That absolutely continues to be the case and the Squeeze will continue to be the only filter in my backpack until such is no longer true. In worst case situations, I can also use a few drops of bleach that I keep in a micro-dropper for washing my clothes with. And I understand there are still going to be a lot of hikers out there who will continue to use Aquamira. There is no doubt aquamira weighs less than the Squeeze – nobody can make that argument, especially if you carry them it within 3ml containers. Only thing I can say to that, and that I have been saying for over a year now, is to share a story about a 70 year old hiker who sent me an email the other day saying that after 50+ years of hiking, he finally realized that having the ability to drink water as soon as it goes inside of your water bag is a really nice thing, versus having to wait 15-30 minutes. This is so especially true if you are hiking somewhere that water is very scarce. You… well *I*… do not want to be hiking for hours and hours without a water source and finally get to one, then have to wait another half hour before I can drink the water. All of us have to make our own choice on whether an extra ounce is worth that or not. This year I am going to be in some pretty remote locations and I might only have the chance to get one once a day. Carrying that much extra water to make it through the rest of the day and into the next day, is going to result in water alone weighing more than my entire backpack, so the extra two ounces for the Squeeze is just not even going to be noticed.

I would love to hear from all of you what kind of modifications to your gear you have done to make using the Squeeze be better integrated with your hiking setup!!

+ John Abela

In accordance of USA Federal Trade Commission 16 CFR, Part 255: I hereby declare that the products mentioned within the content of this article were not supplied to me in exchange for services. All products mentioned within the content of this review are free of endorsements between myself and the manufacturers and meets all FTC 16 CFR.255 compliance requirements.


April 18, 2013 – added update about MLD now selling multi-packs of the new bags – and further confirmation that these new bags are indeed stronger.

14 thoughts on “Sawyer Squeeze: Updated Thoughts, Ideas, Tips

    1. Awesome as always. I have been trying to get a hold of the Evernew bottles for the last year and just ordered some off of MLD’s website five minutes ago. Apparently, they’re not sold out just yet ;)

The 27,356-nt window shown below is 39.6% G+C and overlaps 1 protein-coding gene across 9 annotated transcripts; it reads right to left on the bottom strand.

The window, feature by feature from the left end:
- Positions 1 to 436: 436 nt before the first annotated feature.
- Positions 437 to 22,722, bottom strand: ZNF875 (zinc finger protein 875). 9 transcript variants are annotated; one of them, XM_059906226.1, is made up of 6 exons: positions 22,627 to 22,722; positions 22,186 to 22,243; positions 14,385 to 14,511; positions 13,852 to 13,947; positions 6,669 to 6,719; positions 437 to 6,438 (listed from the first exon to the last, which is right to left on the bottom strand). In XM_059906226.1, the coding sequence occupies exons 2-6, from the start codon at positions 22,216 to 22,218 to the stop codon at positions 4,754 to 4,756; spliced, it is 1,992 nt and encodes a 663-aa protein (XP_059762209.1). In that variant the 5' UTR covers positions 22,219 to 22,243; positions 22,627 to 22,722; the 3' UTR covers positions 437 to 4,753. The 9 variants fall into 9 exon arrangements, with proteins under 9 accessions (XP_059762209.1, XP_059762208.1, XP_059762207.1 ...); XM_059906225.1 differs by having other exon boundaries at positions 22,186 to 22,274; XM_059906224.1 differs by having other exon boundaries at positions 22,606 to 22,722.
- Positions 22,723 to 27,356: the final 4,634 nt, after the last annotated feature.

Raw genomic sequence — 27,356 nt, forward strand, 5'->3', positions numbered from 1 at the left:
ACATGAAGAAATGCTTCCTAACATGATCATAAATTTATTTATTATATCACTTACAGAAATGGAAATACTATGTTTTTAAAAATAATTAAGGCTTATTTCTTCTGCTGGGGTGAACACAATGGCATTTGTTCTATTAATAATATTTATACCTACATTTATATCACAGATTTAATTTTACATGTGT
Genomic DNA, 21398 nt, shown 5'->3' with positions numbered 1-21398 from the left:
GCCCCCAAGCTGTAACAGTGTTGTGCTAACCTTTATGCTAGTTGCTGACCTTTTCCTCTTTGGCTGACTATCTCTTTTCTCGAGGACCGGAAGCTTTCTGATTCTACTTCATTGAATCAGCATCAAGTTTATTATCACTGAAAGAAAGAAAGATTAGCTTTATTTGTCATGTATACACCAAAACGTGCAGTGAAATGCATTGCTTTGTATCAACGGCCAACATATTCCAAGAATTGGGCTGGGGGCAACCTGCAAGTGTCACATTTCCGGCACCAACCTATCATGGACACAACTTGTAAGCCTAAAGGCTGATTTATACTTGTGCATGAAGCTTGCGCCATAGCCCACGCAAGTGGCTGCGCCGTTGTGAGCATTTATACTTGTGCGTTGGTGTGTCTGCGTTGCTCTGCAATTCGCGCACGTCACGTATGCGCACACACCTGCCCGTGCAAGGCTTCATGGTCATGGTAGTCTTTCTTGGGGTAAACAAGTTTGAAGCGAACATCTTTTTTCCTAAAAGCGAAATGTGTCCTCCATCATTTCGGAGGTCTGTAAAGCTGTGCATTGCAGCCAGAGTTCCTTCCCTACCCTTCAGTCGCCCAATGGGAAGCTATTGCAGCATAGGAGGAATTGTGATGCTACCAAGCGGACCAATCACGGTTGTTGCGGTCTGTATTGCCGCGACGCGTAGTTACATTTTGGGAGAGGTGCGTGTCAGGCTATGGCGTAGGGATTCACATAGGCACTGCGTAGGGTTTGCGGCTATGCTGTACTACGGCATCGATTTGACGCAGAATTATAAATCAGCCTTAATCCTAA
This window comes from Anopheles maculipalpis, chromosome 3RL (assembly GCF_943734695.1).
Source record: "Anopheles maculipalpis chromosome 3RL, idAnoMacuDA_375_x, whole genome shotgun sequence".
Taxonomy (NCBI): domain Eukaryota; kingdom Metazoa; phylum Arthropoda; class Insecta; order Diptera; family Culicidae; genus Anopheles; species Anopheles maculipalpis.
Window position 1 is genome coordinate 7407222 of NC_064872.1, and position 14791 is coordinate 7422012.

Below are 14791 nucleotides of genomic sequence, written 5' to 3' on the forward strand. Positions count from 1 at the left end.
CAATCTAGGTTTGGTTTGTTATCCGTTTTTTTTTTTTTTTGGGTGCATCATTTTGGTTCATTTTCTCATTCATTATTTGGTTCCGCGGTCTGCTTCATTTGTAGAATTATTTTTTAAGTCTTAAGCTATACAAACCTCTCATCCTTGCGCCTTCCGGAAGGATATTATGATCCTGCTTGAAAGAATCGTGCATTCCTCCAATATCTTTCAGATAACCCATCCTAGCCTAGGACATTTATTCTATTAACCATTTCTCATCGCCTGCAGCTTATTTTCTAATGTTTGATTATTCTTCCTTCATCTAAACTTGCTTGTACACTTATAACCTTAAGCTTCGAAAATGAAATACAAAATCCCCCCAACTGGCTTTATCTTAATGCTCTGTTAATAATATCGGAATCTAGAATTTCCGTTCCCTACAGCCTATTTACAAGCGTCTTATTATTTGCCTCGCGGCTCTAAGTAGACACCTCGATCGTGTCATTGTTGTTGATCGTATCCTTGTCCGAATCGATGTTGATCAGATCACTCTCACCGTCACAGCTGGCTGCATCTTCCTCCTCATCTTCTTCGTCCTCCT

1. I bought the Sawyer filter and inline adapter, but have not used the filter in the field yet. I had contemplated using the adapter with a platypus, but I really prefer using Smart water bottles. Thank you for the great idea to use the adapter with a small hose.

  2. I’m glad these Sawyer filters have become popular. I’ve been using them for several years (before the Squeeze came out). One thing I’ve noticed is some people are buying the squeeze who don’t intend to use it on a bag or bottle. For those people I’d suggest getting the Sawyer SP140, which includes the zero point one filter setup for hose connection. This filter is slightly lighter than the squeeze filter (I have both), plus you don’t need all the adapters to convert it to hoses. It’s a nice solution for gravity filtering.

  3. Great article John. I’ll will be using the Sawyer Squeeze for the first time this weekend. You got me excited about a filter!!

  4. Interesting set of articles. There has been a bit of chatter on regarding the Sawyer Squeeze and in particular. One member related that he received an email response and a second follow up email from a Sawyer Rep insisting that the only thing “new” with the new bags is the graphics. The claim is that the bags are the same construction and the “folk lore” regarding a redesigned and stronger bag is just that, folk lore in internet land. What gives?

  5. Another great article John. I don’t remember if I mentioned it on your earlier post but I use the filter directly on a 16 oz Crystal Geyser bottle for quickly drinking at water sources along the trail. The filter is a direct fit and makes a leakproof connection.
    To refill my Platypus in the pack (which I rarely have to do) I connect the Sawyer to the hose and use the Crystal Geyser bottle to squeeze (backfill) the platy-I don’t have to remove anything from the pack. A great time-saver.
    I had no problems with the original squeeze bag on the JMT last year except that is was hard to fill. That’s when I went to using the water bottle as my “main squeeze” :)

  6. So I have both the regular and mini versions and have been blowing them out (by mouth, yes it’s hard) after trips or when using them in freezing conditions (still protecting them from low temps). I keep hearing that if air can pass through, they are damaged, but I’ve done this since day one. It takes a lot of pressure to move the water out and after no more water releases, it’s still hard to blow and air passage is barely perceiveable. Thoughts?

    1. Hey Jesse, I do not recall ever reading anywhere that said anything along the lines of it was not possible to blow air through a perfectly good, or even a failed, Sawyer water filter. I have blown air through a brand new, right out of the package, Sawyer, and yeah, it is hard, but it is doable.

  7. Hi John.
    I am thinking about getting a Sawyer Squeeze, and your review of it was instrumental in helping me make that choice.

    How is it holding up now that you’ve had it for a few years?

    1. Hey Tom,

      IIRC, I have owned two or three of the Squeeze filters. I know one of them had to get tossed due to an unexpected freeze at night. The other one that I know for certain, I have had for many years now and it is still going strong and is my primary water filter.

      Likewise, IIRC, I have owned two of the Mini filters. One I gave away to somebody that needed a filter and the other is something I take with me when I do not think I will need a filter but want one just in case.

      And while not a Sawyer product, late last year (2017) I acquired one of those virus level water purifier from MSR, the new Guardian. It was acquired specific for two hikes I have planned here in 2017 where I am going to be concerned about the water at a point where I would want a virus level purifier, and not just a water filter like the Sawyer Squeeze/Mini.


      filter: protozoan cysts (such as Cryptosporidium and Giardia lamblia) and bacteria (such as E. coli, Salmonella, Campylobacter and Shigella)

      purifier: viruses (such as hepatitis A, rotavirus and norovirus)